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Wednesday, March 29, 2006

Rachel Corrie—Chased from New York to Seattle

Posted by on March 29 at 10:24 AM

Seattle Rep just announced next year’s season, featuring The Great Gatsby, plays by Albee and August Wilson, and My Name is Rachel Corrie by the resonantly-voiced Alan Rickman and Katharine Viner, based on the writings of the young Washington protestor who was bulldozed to death in Palestine. The play was supposed to open in New York, but controversy shuttered the production: “The New York theater told its British partners the production was postponed after discussions with people in the arts, ‘religious leaders’ and ‘representatives of the Jewish community.’”

So Corrie is coming to Seattle. Now who’s the grown-up theater town?

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Didn't someone post about this before and someone suggested it should come here? Awesome! Way to go, Seattle!

A few years ago an art gallery here in Seattle cancelled an exhibit which paid hommage to the Buddha's in Afghanistan that were destroyed by the Taliban. The reason for the cancellation? Fear of offending Muslims and inspiriing death threats. Perhaps the art community could push for this show to finally be installed?

So this is that "activist" who died to save some dentists house? And wasn't the group she participated in a terrorist organization?
Judging from the Stranger article about her, she doesn't sound all the smart.

The play was likely cancelled in New York simply for being bad. At least the Jewish theatre community knows a boring play when they see one.

Related to this subject....

Can anyone confirm if this was a lampoon or did this event acrtually happen?

I can't help but think that if this was an actual fundraiser, this could add a whole new element to the marketing of the Rachel Corrie play.... Theater and pancakes anyone?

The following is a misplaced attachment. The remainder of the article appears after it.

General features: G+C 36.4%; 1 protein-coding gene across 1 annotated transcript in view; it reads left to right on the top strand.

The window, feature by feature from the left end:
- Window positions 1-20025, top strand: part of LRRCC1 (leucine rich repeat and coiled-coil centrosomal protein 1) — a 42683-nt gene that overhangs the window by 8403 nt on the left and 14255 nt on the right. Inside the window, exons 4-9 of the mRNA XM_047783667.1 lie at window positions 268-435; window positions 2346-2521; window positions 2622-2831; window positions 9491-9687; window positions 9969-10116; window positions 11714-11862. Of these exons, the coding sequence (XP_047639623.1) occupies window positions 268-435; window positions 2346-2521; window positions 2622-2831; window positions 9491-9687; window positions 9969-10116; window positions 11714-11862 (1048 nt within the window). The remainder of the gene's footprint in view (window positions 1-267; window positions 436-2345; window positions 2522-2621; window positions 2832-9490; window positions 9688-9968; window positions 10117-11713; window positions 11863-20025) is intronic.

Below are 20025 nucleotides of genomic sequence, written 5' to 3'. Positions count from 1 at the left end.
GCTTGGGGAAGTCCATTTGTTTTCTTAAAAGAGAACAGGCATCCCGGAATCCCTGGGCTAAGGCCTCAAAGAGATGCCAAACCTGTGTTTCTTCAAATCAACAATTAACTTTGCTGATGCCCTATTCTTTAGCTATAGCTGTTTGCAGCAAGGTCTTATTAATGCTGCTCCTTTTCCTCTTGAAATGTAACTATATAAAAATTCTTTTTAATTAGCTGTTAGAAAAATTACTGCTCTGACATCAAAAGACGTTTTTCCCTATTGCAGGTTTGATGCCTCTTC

The Stranger has a funny cartoon of "St. Rachel" you should check out too.

There's a lot of opportunity for humor in mocking this local liberal activist.

One of the jokes going around was "they had to cancel the New York performace because they couldn't find and actress flat enough to play her!"

Maybe the local Jewish community and The Stranger could host a "Rachel Corrie Humor Night" and have commedians telling pancake jokes. My guess is that kind of theatre would be better than the London play.

Rachel Corrie

Whenever Rachel Corrie went down town,

The people on the pavement looked at her:

She was an idiot from sole to crown,

Jew-Hating scumbag to be sure.

And she has always violently protested,

And she was always burning flags as she talked;

But still she fluttered pulses when she said,

"Kill Jews" and she glittered when she walked.

And she was rich - yes, richer than a king -

A spoiled white trash girl in all her grace.

In fine we thought that she was everything

To make us thank we weren't in her place.

So on we worked, and waited for the light,

And went without the meat, and cursed the bread;

And Rachel Corrie, one calm summer night,

Went home and put a DOZER through her head.

For those who didn't realise, this is a parody
over Edwin Arlington Robinson's "Richard Cory" from the internet.

Capital Hippies dead = humor opportunity

Tacoma Mall Shooting = Humor Opportunity

Rachel Corrie dead = Humor Opportunity

That's why The Stranger is Seattle's only newspaper. We love you Stranger!

My applauding of Seattle's willingness to show the damn play is not an aesthetic endorsement—just a political one. From the same article linked to in the original post:

"When it opened in London in April 2005... The Times newspaper said some scenes offered a one-sided portrayal of the Middle East conflict it called 'unvarnished propaganda.'"

I would be surprised if the play *isn't* a half-baked hagiography. Still, NYC was scared to produce it. Seattle ain't.

The Stranger has been strongly pro Israel, so I'm hoping they will have the guts to promote a Rachel Corrie pancake breakfast.

If the local Jewish theatre community would step up and take a stand too, audiences could be treated to a hilarious comedy night.

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